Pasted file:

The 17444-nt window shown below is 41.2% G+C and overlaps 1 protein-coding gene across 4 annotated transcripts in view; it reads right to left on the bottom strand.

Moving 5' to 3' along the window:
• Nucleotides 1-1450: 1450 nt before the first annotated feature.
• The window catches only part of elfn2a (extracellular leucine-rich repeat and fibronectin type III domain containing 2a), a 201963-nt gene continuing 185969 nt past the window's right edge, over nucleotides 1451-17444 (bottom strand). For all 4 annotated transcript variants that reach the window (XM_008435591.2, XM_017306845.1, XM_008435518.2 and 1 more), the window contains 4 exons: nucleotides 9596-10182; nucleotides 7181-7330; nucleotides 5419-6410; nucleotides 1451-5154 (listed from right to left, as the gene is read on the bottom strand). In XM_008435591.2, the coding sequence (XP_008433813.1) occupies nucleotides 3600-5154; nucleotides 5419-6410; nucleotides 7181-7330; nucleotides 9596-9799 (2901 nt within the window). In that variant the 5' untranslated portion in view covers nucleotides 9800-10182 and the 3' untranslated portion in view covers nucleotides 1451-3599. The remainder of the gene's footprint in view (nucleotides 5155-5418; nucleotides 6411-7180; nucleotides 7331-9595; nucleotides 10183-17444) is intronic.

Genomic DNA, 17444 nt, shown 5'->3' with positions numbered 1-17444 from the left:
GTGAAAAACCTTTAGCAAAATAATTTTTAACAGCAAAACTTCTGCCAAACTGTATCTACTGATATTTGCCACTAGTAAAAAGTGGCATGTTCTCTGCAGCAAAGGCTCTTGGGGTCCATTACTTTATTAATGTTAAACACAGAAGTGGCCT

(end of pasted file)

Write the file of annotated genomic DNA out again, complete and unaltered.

The 17444-nt window shown below is 41.2% G+C and overlaps 1 protein-coding gene across 4 annotated transcripts in view; it reads right to left on the bottom strand.

Moving 5' to 3' along the window:
• Nucleotides 1-1450: 1450 nt before the first annotated feature.
• The window catches only part of elfn2a (extracellular leucine-rich repeat and fibronectin type III domain containing 2a), a 201963-nt gene continuing 185969 nt past the window's right edge, over nucleotides 1451-17444 (bottom strand). For all 4 annotated transcript variants that reach the window (XM_008435591.2, XM_017306845.1, XM_008435518.2 and 1 more), the window contains 4 exons: nucleotides 9596-10182; nucleotides 7181-7330; nucleotides 5419-6410; nucleotides 1451-5154 (listed from right to left, as the gene is read on the bottom strand). In XM_008435591.2, the coding sequence (XP_008433813.1) occupies nucleotides 3600-5154; nucleotides 5419-6410; nucleotides 7181-7330; nucleotides 9596-9799 (2901 nt within the window). In that variant the 5' untranslated portion in view covers nucleotides 9800-10182 and the 3' untranslated portion in view covers nucleotides 1451-3599. The remainder of the gene's footprint in view (nucleotides 5155-5418; nucleotides 6411-7180; nucleotides 7331-9595; nucleotides 10183-17444) is intronic.

Genomic DNA, 17444 nt, shown 5'->3' with positions numbered 1-17444 from the left:
GTGAAAAACCTTTAGCAAAATAATTTTTAACAGCAAAACTTCTGCCAAACTGTATCTACTGATATTTGCCACTAGTAAAAAGTGGCATGTTCTCTGCAGCAAAGGCTCTTGGGGTCCATTACTTTATTAATGTTAAACACAGAAGTGGCCT